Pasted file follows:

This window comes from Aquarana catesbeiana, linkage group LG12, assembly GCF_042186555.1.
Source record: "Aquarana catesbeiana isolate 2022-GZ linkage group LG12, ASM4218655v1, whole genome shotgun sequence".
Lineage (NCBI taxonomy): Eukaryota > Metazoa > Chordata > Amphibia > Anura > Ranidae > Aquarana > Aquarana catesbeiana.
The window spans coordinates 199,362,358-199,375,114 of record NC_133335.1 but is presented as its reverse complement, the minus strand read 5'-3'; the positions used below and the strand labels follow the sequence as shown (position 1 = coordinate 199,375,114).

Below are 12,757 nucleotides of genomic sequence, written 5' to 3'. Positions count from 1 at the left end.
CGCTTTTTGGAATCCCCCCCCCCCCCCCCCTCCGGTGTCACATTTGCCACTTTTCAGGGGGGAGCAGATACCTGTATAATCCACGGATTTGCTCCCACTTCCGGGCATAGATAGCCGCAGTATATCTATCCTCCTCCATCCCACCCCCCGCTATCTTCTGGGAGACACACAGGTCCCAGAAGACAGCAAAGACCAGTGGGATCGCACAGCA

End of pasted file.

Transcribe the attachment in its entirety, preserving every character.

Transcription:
This window comes from Aquarana catesbeiana, linkage group LG12, assembly GCF_042186555.1.
Source record: "Aquarana catesbeiana isolate 2022-GZ linkage group LG12, ASM4218655v1, whole genome shotgun sequence".
Lineage (NCBI taxonomy): Eukaryota > Metazoa > Chordata > Amphibia > Anura > Ranidae > Aquarana > Aquarana catesbeiana.
The window spans coordinates 199,362,358-199,375,114 of record NC_133335.1 but is presented as its reverse complement, the minus strand read 5'-3'; the positions used below and the strand labels follow the sequence as shown (position 1 = coordinate 199,375,114).

Below are 12,757 nucleotides of genomic sequence, written 5' to 3'. Positions count from 1 at the left end.
CGCTTTTTGGAATCCCCCCCCCCCCCCCCCTCCGGTGTCACATTTGCCACTTTTCAGGGGGGAGCAGATACCTGTATAATCCACGGATTTGCTCCCACTTCCGGGCATAGATAGCCGCAGTATATCTATCCTCCTCCATCCCACCCCCCGCTATCTTCTGGGAGACACACAGGTCCCAGAAGACAGCAAAGACCAGTGGGATCGCACAGCA